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Parasitellus fucorum: a beneficial mite for bumblebees

McArthur, R. (2020) Parasitellus fucorum: a beneficial mite for bumblebees. PhD thesis, University of Reading

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To link to this item DOI: 10.48683/1926.00095009


It is known that bumblebees (Bombus) have a wide variety of different mite (Acari) species associated with them, however research into the nature and effects of these relationships is scarce. For many species our understanding of their biology and life cycles are incomplete, and our understanding of the effects that most bumblebee-associated mites have on their hosts is likewise inadequate. There have been many studies conducted on a small number of bumblebee associated mite species, such as the obligate endoparasite Locustacarus buchneri, but information on the majority of mite species is limited, and much of the information available is outdated due to changes in the ecological context of British bumblebees in the intervening time (the extinction of several species, introduction of a ‘new’ species (Bombus hypnorum), fragmentation of habitats, and potential importation of foreign mites). One species of particular interest is Parasitellus fucorum. P. fucorum is frequently suggested in previous literature to be a potential mutualist with the bumblebees it associates with, based on the hypothesis that the predatory actions of P. fucorum in bumblebee colonies will result in a net benefit to colony fitness, outweighing any negative effects from the kleptoparasitic instars of P. fucorum’s life cycle. However, no empirical testing has previously taken place to evaluate this hypothesis. P. fucorum is a relatively large, highly mobile and predatory mite species. All species within the genus Parasitellus are obligate associates of bumblebees in the Holarctic region, with broadly similar ecology. In order to address this issue, we aimed to determine what effects Parasitellus fucorum association had on bumblebees at the individual or the colony level. To achieve this we tested the ability of P. fucorum to predate various bumblebee pests and parasites including greater wax moth (Galleria mellonella) eggs and bumblebee wax moth (Aphomia sociella) eggs and 1st instar larvae, and found that P. fucorum deutonymphs were capable of predating all three. It was also shown that P. fucorum predates Tyrophagus putrescentiae mites, a fungivorous pest species commonly found within bumblebee colonies. This work represents the first evidence of these predatory relationships. A field trial was conducted to test the impact of P. fucorum inoculums on commercial bumblebee colony development, the results of which showed that the presence of a P. fucorum population within bumblebee colonies leads to a 165% greater colony mass increase, a 12% relative increase in syrup consumption and a 119% higher number of workers on average compared with controls. This is the first empirical evidence of benefits to bumblebee fitness resulting from association with P. fucorum. These experiments required large numbers of P. fucorum mites, so a suitable method for rearing P. fucorum in laboratory conditions was developed. It was also shown during this project that phoretic P. fucorum numbers on spring queens are inversely correlated with the likelihood of the queen being infested by the parasitic nematode Sphaerularia bombi. A survey of phoretic mite groups and trends in their associations with bumblebee queens in Reading was conducted in order to better inform the project with up-to-date information on local mites, which showed that all mites groups except Parasitellus varied significantly in abundance between different bumblebee species, and that the most common local bumblebee associated mites were Kuzinia spp., Scutacarus spp., Pneumolaelaps spp., and Parasitellus fucorum. From the results of this project it has been shown that the presence of Parasitellus fucorum within bumblebee colonies is beneficial to their development, likely due to the predatory activity of P. fucorum within the colony upon bumblebee pests and parasites. Our findings will be useful to pollinator researchers and acarologists, and may be of interest for future efforts in bumblebee conservation.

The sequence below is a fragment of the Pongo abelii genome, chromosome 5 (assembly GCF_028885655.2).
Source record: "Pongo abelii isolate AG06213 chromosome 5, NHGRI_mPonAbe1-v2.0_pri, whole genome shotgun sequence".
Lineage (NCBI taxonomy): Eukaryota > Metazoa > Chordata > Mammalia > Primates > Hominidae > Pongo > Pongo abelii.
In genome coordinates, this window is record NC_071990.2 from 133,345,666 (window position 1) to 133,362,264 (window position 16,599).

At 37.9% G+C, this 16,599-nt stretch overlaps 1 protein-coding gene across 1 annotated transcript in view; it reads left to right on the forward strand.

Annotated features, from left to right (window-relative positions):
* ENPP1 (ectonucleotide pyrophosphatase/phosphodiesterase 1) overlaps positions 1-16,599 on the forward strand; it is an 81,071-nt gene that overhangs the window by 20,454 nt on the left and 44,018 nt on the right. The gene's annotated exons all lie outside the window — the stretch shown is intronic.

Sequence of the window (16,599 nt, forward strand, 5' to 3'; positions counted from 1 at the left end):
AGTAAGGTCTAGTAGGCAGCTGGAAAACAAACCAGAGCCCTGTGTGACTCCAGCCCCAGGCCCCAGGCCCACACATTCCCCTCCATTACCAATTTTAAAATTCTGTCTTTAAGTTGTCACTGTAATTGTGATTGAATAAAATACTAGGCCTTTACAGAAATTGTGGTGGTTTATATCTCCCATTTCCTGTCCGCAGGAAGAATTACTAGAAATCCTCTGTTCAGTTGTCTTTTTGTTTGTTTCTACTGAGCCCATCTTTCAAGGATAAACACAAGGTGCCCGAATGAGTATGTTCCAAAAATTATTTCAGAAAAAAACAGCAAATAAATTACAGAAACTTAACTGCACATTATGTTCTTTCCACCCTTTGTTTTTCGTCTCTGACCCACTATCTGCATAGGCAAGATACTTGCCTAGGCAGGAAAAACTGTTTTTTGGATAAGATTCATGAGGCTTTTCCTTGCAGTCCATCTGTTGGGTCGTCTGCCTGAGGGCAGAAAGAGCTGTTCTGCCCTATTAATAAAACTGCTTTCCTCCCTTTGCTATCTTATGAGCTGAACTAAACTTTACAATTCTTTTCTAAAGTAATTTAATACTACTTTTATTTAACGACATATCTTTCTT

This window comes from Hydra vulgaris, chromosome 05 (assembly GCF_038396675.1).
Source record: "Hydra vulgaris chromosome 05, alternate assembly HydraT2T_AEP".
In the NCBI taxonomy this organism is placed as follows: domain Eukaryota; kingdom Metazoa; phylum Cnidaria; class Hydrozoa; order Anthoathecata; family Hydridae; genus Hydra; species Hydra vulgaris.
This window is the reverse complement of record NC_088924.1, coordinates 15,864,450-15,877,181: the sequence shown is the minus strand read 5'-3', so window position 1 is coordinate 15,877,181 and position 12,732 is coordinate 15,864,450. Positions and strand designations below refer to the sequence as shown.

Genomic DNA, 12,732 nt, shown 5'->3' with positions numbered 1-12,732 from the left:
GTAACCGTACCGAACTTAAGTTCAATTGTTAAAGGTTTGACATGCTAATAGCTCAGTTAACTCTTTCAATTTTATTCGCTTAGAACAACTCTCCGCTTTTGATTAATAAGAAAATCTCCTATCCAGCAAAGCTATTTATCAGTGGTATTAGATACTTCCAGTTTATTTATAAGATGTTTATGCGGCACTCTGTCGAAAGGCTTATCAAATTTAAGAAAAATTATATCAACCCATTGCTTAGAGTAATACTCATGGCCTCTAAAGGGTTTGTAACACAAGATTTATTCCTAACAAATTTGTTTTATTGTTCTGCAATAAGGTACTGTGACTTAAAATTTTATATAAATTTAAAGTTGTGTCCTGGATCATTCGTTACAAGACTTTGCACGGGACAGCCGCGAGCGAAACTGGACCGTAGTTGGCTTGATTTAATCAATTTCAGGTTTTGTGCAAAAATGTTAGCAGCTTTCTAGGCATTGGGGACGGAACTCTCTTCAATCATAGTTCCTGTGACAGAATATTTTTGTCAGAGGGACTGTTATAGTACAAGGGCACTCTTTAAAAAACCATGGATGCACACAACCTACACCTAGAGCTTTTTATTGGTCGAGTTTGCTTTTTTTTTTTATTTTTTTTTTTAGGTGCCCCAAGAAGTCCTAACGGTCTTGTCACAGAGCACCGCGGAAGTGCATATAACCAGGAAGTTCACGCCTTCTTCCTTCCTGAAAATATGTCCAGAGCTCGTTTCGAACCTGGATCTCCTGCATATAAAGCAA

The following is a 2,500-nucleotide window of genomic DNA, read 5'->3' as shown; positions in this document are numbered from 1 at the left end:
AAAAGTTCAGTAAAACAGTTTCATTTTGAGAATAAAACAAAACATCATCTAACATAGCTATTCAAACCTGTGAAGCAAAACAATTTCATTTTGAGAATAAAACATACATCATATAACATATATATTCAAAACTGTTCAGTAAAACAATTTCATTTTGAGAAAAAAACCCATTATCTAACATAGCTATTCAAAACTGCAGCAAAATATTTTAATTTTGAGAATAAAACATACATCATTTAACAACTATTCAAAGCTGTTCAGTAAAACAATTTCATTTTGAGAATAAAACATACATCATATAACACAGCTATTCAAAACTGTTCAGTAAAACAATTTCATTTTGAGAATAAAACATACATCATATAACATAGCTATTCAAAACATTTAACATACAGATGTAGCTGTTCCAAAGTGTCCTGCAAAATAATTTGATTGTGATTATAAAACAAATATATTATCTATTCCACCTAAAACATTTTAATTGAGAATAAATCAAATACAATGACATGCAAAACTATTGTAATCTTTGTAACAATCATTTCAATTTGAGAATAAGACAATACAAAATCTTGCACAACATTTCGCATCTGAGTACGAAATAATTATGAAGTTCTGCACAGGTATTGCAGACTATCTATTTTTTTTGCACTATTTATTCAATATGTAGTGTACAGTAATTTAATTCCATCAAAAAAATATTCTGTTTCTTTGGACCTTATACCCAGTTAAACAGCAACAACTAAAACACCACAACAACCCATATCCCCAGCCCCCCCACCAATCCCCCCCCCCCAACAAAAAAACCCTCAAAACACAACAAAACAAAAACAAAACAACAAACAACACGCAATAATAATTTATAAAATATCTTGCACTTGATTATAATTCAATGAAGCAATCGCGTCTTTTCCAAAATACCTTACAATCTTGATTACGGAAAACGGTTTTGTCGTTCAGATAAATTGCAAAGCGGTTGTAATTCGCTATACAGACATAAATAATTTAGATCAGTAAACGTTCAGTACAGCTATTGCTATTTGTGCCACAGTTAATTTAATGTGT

Item Type:Thesis (PhD)
Thesis Supervisor:Perotti, A. and Goulson, D.
Thesis/Report Department:School of Biological Sciences
Identification Number/DOI:
ID Code:95009


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